You have found the home of your dreams and you are ready to put an offer on it. Before you sign the contract make sure you know which items will convey with the house and which will be excluded. There can be some confusion about this, particularly if the listing is vague on the matter.
Real Property vs. Personal Property
For the purpose of selling real estate, property is divided into two categories:
Real Property is the land and everything that is attached to it, including the ground to the core of the Earth and up to the sky. This would encompass the building, landscaping, trees and anything which is appurtenant to land or which is considered immovable by law.
Another way to think of it is what realtors call fixtures. Examples of fixtures are: wall-to-wall carpeting, attached lighting, built-in ovens, stoves, microwaves and ceiling fans. That is to say every item that is physically attached to the property, including, but not limited to the furnace and the kitchen sink. All of these items will be included in the purchase unless they are mentioned as exclusions in the listing.
Personal Property is that which is not attached, such as furnishing, scatter rugs, free-standing lamps, refrigerators, washers, dryers and the grand piano. These are all considered personal to the owner and can sometimes be used as bargaining chips when negotiating a price on a house.
On the listing sheet there often be inclusions and exclusions. If the refrigerator, washer and dryer are not mentioned, they are not included in the purchase price. If a chandelier is mentioned as an exclusion, the sellers are taking it with them even though it is attached to the property.
Some sellers may even be attached to a particular tree or shrub in their yard and want to bring it to their new home. In that case, the tree would be an exclusion in the listing and the seller would dig it up and remove it prior to the closing. In this situation, be sure to have your attorney put wording in the purchase and sale agreement to specify that the landscaping will be back in good order after the tree is removed and not be left with a gaping hole. Likewise, a chandelier should be replaced with a standard chandelier, lighting fixture, or, at the very least, an electrical cover to hide the exposed wiring.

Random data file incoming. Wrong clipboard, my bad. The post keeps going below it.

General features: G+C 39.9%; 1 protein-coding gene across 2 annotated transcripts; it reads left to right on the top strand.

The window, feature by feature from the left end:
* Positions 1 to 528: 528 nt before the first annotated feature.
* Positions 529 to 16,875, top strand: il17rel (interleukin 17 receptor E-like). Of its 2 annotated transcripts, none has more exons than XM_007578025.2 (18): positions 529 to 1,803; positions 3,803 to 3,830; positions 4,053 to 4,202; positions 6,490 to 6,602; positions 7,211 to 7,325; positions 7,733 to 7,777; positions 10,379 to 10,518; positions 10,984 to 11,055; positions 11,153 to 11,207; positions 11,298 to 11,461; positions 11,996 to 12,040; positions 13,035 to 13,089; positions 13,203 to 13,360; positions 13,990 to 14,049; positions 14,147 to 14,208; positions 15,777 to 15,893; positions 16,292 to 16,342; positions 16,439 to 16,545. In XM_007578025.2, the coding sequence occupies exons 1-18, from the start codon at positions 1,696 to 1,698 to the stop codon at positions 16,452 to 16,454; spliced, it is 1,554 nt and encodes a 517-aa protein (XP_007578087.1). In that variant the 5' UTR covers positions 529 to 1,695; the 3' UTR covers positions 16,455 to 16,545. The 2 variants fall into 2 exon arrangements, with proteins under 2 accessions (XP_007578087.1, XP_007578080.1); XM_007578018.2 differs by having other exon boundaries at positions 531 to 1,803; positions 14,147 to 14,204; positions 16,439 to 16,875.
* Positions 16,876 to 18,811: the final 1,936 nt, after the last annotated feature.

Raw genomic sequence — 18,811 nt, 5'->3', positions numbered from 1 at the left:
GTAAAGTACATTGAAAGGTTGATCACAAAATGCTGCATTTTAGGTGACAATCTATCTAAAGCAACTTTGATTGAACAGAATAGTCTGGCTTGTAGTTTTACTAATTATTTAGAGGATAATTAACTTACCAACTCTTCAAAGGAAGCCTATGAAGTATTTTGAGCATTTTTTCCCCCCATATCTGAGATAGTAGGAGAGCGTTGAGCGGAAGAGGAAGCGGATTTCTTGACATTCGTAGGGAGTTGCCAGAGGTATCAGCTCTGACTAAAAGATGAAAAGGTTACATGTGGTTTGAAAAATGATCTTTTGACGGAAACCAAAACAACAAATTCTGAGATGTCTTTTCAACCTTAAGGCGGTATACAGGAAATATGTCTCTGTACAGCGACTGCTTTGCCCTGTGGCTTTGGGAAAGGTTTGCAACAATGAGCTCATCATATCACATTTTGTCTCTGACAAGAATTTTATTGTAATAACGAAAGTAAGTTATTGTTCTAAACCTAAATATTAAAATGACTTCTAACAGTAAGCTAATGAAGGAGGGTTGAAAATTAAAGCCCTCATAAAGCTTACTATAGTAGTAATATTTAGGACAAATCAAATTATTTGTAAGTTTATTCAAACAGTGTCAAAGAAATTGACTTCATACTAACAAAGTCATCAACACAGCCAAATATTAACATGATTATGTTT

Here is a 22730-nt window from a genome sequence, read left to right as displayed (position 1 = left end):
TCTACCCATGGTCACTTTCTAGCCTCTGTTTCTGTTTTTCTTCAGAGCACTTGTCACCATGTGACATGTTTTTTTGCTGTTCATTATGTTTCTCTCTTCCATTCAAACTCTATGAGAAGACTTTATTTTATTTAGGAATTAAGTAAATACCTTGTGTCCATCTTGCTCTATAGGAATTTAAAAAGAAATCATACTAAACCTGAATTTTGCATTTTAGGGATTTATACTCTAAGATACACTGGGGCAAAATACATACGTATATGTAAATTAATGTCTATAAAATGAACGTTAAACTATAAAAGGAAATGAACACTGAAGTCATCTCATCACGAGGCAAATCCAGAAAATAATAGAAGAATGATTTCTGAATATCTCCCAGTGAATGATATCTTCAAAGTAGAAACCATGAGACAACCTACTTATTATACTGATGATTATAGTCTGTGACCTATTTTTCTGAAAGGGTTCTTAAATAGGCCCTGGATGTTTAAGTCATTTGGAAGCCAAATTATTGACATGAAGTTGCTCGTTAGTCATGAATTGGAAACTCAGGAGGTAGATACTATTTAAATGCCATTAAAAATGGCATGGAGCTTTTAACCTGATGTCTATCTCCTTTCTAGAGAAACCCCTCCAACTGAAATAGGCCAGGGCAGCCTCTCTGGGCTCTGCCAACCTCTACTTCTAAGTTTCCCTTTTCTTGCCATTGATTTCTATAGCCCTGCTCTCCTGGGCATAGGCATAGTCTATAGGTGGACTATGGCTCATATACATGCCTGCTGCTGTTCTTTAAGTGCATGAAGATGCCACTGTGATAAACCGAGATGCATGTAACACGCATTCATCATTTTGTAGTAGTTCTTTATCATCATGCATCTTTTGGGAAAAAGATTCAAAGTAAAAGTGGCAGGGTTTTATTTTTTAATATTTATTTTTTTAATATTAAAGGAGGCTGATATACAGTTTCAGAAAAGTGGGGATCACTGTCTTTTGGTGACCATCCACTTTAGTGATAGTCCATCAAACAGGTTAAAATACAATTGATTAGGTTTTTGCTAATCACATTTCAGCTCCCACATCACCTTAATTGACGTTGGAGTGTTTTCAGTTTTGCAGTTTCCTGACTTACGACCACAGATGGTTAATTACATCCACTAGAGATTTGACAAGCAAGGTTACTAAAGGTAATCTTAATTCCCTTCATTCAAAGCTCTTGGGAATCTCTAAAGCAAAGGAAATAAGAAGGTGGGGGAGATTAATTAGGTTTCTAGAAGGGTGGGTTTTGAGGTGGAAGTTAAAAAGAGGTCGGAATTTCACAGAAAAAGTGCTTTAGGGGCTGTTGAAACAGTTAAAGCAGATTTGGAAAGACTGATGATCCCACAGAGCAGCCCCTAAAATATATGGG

Window treatments can present as an interesting opportunity in the sale of a home because:
- They are often custom-made or tailored to the specific decor of the home and, therefore, have limited value to the seller, and,
- Since custom-made window treatments can be an expensive undertaking, they can be a good value for the buyer.
If window treatments are to be left this needs to be spelled out in the offer to purchase.
The best way to avoid confusion on any of these items is make a list of all personal property that will be included in the sale, attach it to the offer and make certain that it is included in the final purchase and sale agreement. This will help to ensure that you have a smooth transfer of ownership of the home and everything that goes with it.
Copyright 2009 - Claudette Millette, President, TheBuyersCounsel - 800-392-1446, E-mail
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